All three came to California looking for work.
All three couldn’t find work.
Thanks to the Fullerton Police Department’s Homeless Liaison Unit and the non-profit Coast to Coast Foundation, all three now are living with relatives out of state.
Luis Arreaga once lived in California, but he ended ending up in Virginia — out of work and experiencing family issues, Fullerton Police Corporal Michael McCaskill said.
A few months ago, Arreaga moved back to the Golden State to “straighten out his life,” McCaskill said, but he soon ended up at the Fullerton Armory because he was unable to find a job.
Arreaga’s stepdaughter in Crystal, Minn., was willing and able to take him in but he lacked the means to travel there.
Arreaga met an outreach worker with Coast to Coast and, working with officers on the Fullerton Police Department’s Homeless Liaison Unit, he was able to return home when given a one-way Greyhound bus ticket that cost $261.50.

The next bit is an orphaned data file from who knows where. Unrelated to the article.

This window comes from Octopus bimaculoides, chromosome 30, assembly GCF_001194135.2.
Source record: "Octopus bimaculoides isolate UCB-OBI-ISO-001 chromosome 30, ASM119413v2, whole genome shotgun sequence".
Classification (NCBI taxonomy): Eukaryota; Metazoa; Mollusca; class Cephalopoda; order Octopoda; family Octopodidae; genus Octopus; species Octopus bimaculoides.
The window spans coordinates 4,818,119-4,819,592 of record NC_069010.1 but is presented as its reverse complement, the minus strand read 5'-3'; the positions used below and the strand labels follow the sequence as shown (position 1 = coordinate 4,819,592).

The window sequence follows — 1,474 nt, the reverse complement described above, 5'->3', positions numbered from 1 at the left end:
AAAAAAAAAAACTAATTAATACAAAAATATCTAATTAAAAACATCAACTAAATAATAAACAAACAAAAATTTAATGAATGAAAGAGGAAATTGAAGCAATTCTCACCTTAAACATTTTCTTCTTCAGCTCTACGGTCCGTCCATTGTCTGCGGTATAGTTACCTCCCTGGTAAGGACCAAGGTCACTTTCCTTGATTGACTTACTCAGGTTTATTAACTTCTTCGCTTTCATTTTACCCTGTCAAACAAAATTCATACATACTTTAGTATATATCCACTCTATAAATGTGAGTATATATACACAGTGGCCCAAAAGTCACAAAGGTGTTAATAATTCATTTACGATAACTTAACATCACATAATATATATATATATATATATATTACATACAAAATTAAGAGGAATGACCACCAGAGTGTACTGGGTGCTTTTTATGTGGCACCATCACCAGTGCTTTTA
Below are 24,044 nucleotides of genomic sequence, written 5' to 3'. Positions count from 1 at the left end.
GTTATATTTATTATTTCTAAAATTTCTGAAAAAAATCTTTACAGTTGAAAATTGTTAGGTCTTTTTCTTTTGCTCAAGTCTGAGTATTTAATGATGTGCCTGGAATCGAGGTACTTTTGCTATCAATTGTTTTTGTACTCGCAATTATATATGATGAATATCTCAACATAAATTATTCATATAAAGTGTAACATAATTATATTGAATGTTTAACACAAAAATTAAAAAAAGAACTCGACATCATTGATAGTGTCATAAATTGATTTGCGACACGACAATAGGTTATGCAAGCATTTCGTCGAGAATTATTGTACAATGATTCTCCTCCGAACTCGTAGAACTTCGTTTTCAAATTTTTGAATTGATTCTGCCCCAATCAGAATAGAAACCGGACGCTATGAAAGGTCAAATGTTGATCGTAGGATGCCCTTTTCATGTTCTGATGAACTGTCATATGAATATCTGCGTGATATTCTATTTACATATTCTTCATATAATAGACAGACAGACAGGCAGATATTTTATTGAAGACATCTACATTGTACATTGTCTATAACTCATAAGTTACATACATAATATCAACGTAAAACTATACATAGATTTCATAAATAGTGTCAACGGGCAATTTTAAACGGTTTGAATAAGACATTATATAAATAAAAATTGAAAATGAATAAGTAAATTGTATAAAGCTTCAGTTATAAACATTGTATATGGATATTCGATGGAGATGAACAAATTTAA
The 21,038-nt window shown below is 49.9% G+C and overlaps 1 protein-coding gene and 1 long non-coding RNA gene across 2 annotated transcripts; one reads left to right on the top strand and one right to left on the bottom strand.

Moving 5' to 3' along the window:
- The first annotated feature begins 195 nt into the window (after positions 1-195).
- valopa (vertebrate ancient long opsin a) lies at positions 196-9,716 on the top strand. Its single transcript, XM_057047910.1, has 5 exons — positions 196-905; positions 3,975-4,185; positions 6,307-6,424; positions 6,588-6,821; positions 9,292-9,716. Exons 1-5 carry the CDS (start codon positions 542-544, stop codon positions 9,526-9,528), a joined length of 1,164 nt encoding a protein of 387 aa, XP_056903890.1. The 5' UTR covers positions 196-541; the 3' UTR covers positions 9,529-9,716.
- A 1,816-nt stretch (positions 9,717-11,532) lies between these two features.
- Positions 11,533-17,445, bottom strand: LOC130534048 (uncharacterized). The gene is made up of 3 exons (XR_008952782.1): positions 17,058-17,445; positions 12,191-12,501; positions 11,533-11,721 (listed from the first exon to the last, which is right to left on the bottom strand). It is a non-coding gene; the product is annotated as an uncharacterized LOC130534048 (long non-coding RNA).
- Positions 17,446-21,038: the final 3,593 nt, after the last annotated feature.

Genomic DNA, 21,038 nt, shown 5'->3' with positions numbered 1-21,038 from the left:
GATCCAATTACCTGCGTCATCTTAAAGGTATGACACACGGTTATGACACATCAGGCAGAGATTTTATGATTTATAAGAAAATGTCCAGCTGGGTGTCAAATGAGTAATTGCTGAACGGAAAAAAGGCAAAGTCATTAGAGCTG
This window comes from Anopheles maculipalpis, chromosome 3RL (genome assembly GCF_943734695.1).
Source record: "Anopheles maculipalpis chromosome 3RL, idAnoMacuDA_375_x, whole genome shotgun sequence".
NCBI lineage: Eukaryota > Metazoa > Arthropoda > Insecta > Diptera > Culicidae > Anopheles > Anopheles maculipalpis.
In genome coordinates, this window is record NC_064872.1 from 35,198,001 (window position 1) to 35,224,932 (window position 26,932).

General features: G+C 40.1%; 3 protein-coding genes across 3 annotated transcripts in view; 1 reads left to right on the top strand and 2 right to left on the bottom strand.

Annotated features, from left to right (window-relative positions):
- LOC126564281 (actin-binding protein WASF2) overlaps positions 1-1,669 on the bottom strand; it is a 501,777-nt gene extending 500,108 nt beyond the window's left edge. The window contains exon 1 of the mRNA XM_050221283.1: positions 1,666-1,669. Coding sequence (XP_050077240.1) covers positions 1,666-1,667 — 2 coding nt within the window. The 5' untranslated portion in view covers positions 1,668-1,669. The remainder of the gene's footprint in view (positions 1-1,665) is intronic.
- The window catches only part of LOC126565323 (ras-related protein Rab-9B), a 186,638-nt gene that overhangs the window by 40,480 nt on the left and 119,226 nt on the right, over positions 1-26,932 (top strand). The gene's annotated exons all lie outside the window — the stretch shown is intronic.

Meanwhile, on Thursday, Feb. 5, Megan Mazetta and William Berry came to the front desk at the Fullerton Police Department looking for help.
Like Arreaga, they, too, had come to California looking for work.
But Mazetta, a nurse, and Berry were unable to find jobs here and ended up homeless, McCaskill said.
Eventually, however, Mazetta got a job offer in Walla Walla, Wash., where her family lives. But she needed money to pay for her and Berry’s transportation there.
The following day, Feb. 6, the Fullerton Police Department and Coast to Coast were able to purchase for the couple two Greyhound bus tickets (total cost = $458) for the ride up north.
And the lives of two more people suddenly got better, thanks, in part, to the Fullerton Police Department.